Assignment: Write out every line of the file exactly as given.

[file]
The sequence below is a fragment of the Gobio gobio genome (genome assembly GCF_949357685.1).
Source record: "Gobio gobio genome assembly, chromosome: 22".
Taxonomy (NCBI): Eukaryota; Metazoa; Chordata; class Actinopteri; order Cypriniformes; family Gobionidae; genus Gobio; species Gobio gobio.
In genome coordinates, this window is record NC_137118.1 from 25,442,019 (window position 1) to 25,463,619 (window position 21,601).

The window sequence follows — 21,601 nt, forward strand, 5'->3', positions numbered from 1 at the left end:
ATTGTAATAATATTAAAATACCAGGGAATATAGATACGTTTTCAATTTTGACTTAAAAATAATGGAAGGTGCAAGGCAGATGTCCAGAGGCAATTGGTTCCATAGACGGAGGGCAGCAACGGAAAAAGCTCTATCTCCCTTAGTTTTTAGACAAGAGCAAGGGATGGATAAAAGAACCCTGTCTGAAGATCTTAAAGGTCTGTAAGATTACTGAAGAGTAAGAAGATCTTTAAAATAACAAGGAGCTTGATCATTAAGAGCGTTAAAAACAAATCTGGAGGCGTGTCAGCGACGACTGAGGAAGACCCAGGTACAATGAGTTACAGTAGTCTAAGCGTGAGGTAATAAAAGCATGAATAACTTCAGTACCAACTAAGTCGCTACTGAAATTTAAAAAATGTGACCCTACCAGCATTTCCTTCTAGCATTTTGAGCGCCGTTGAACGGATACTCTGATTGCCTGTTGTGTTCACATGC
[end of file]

The sequence below is a fragment of the Gobio gobio genome (genome assembly GCF_949357685.1).
Source record: "Gobio gobio genome assembly, chromosome: 22".
Taxonomy (NCBI): Eukaryota; Metazoa; Chordata; class Actinopteri; order Cypriniformes; family Gobionidae; genus Gobio; species Gobio gobio.
In genome coordinates, this window is record NC_137118.1 from 25,442,019 (window position 1) to 25,463,619 (window position 21,601).

The window sequence follows — 21,601 nt, forward strand, 5'->3', positions numbered from 1 at the left end:
ATTGTAATAATATTAAAATACCAGGGAATATAGATACGTTTTCAATTTTGACTTAAAAATAATGGAAGGTGCAAGGCAGATGTCCAGAGGCAATTGGTTCCATAGACGGAGGGCAGCAACGGAAAAAGCTCTATCTCCCTTAGTTTTTAGACAAGAGCAAGGGATGGATAAAAGAACCCTGTCTGAAGATCTTAAAGGTCTGTAAGATTACTGAAGAGTAAGAAGATCTTTAAAATAACAAGGAGCTTGATCATTAAGAGCGTTAAAAACAAATCTGGAGGCGTGTCAGCGACGACTGAGGAAGACCCAGGTACAATGAGTTACAGTAGTCTAAGCGTGAGGTAATAAAAGCATGAATAACTTCAGTACCAACTAAGTCGCTACTGAAATTTAAAAAATGTGACCCTACCAGCATTTCCTTCTAGCATTTTGAGCGCCGTTGAACGGATACTCTGATTGCCTGTTGTGTTCACATGC